Maire Nui Botanical Gardens, Rarotonga

 Like sunshine.
Yellow Hibiscus

Every visitor soon knows that Rarotonga in the Cook Islands has beaches to enjoy, and motor scooters to hire for the drive right around the island. But there's more - the tropical Maire Nui Botanical Gardens are a must-see visit, and definitely more than once.

On the Coastal Road

Maire Nui sits on the coastal island road, and is brightly advertised, with its own attached cafe. By the way, the menu is simple and tasty, and the drinks include organic coffee grown on the nearby island of Atui - so there's no excuse for the non-gardener not to visit.

But even non-gardeners mustn't just sit in the shade munching and mopping their brows - the gardens are right there, beautifully expansive, with unexpected twists and turns, planted full of natural tropical treasures.

 With the palm fronds as mulch.
Plants in a Row

Some areas are divided into traditional rectangles, rows of plants forming the walls of the garden rooms. But then there's a border with more of a wiggle, a long garden corridor, or a pond. Whether your garden style demands straight lines or curves, you'll find something to inspire.

 A photo of a photo...
Maire Nui and Gardener

A book of photographs with plant names sits on a cafe table for visitors to browse through, as is another showing the creation of the gardens. This album shows how the watery beginnings (a patch of swampy land by the beach) were channelled and turned into garden, starting in 1997. There's also a delightful picture of 'the mad woman who started this garden' working in her nursery. I'm certain that the best gardeners are the mad ones, anyway...

Lucky to Meet the Gardener

I was lucky enough to meet Maire Nui's gardener. The only question I could think to ask was 'Why?', and I immediately realised that was absolutely silly. No real gardener needs a reason to start a garden, let alone expand and maintain it. And hardly any could give a reason you if they were asked, anyway. So I just thanked her and shuffled off shyly.

 All shapes and sizes...
Palm Tree Grove

So why visit Maire Nui at least twice? Coming from a temperate winter garden, on my first visit I was mesmerised by the flower and shrub colours. I needed a second visit to really appreciate how beautifully jumbled the gardens were, their 'design' so much more natural than that offered by the cosmetic up-market resorts. And I noticed and enjoyed the trees much more on my second visit, particularly the different varieties of skyline palms.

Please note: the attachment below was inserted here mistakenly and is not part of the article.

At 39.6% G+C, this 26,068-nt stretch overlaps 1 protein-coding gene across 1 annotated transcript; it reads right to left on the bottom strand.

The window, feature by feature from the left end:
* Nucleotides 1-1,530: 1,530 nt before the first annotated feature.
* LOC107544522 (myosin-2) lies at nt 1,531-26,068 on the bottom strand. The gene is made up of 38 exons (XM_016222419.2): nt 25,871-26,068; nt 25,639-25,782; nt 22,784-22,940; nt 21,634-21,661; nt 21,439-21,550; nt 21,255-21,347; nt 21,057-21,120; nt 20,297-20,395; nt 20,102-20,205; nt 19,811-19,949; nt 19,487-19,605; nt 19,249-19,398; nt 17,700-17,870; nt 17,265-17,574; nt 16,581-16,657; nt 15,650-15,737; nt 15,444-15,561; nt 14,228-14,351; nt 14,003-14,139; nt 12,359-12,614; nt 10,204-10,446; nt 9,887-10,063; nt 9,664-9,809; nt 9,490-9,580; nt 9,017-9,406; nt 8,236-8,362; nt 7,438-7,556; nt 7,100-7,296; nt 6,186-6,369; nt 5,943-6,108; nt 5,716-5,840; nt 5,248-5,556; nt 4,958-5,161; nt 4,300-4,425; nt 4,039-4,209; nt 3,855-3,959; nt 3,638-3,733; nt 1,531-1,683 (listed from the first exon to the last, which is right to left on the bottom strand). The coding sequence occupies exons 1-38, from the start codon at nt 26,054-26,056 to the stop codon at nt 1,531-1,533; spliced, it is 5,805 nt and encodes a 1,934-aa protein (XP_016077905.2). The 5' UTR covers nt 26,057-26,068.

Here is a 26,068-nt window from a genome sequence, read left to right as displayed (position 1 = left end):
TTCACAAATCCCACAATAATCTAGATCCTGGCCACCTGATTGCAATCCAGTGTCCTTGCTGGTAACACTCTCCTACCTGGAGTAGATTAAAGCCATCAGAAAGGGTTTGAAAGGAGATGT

The one of the right is the huge Torch Ginger.
Flowering Gingers

Very few tropical plants are familiar to me, so I had fun matching my photographs with the pictures in the cafe album. In my gardening country, flowering gingers are banned. With such striking flower heads and rich colours I can see why naughty gardeners back home are tempted to break the law. The stems and leaves of the luscious peachy Torch ginger are well over two meters high - what a beautiful invader this plant could be!

Coconut Husks and Palm Fronds

Maire Nui is presented very naturally. Coconut husks and dead palm fronds are used as mulch (palm also makes an excellent path surface). The village is getting an industrial strength shredder very soon, so Maire Nui will be able to shred their mulch products and use them, for example, in hanging baskets.

 Sensible ideas look good and conserve moisture.
Palm and Coconut Mulch

They also have 'Woofers' who visit and work in the gardens. This is a real garden where the compost heaps and the wheelbarrows are visible, and new features can be seen in progress.


Ti Plants and Pandanus

I loved the hedgerows of red and green 'Ti' plants, even if these are a pretty ho-hum feature in tropical garden design. On my second visit I looked a little more closely, and could see how this spiky plant was related to the Cordyline australis that I grow.

What was my absolutely favourite foliage plant? The wonderful yellow and green striped Pandanus, a spiky no-nonsense clump of yellow and green, looks like my sort of plant. So many of its neighbours have well-shaped, glossy green leaves that Pandanus stands out beautifully in contrast. I believe these leaves were used in traditional Rarotongan house construction.

So if you're in Rarotonga, please don't miss seeing the Maire Nui Gardens. Be prepared to revisit. After strolling around, enjoy the cafe, sit in the shade, look at the garden photographs, and marvel! Maybe you'll even pop back for another look around. It's a wonderful garden.